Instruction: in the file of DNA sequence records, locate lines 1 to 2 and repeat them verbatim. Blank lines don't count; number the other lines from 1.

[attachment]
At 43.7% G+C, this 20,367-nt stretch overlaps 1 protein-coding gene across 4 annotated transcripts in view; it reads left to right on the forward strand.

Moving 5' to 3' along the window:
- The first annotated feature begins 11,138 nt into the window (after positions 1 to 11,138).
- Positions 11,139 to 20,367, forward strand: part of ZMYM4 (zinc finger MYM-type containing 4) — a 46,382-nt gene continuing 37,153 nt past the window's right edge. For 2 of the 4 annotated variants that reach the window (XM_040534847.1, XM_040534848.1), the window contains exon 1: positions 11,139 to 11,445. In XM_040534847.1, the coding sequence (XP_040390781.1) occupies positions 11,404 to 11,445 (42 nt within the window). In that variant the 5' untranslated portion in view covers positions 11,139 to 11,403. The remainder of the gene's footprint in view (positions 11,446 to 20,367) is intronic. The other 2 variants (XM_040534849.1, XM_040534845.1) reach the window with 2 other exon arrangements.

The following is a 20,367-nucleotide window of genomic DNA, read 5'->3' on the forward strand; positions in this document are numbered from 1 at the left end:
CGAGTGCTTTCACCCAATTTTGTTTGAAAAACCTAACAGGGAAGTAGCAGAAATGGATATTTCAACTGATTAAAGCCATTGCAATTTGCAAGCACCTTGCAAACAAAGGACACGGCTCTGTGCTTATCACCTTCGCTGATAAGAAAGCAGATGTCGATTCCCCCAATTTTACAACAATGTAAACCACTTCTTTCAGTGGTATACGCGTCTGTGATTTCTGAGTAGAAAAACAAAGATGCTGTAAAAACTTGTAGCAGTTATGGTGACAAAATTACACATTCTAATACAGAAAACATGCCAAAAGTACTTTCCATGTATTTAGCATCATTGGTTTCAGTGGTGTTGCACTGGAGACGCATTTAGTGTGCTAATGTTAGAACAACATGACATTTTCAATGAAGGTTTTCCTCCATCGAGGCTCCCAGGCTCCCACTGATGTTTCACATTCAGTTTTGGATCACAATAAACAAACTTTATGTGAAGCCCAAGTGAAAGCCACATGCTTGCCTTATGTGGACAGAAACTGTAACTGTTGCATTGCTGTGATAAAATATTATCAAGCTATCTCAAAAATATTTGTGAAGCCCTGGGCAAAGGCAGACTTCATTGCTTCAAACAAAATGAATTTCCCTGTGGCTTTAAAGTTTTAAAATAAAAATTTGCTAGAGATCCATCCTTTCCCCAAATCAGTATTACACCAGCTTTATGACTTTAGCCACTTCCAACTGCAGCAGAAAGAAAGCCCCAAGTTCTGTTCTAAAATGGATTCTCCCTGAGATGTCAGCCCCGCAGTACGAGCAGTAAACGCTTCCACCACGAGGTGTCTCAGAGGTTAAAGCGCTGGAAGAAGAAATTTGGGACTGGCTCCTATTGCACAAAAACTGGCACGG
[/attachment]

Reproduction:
At 43.7% G+C, this 20,367-nt stretch overlaps 1 protein-coding gene across 4 annotated transcripts in view; it reads left to right on the forward strand.

Moving 5' to 3' along the window: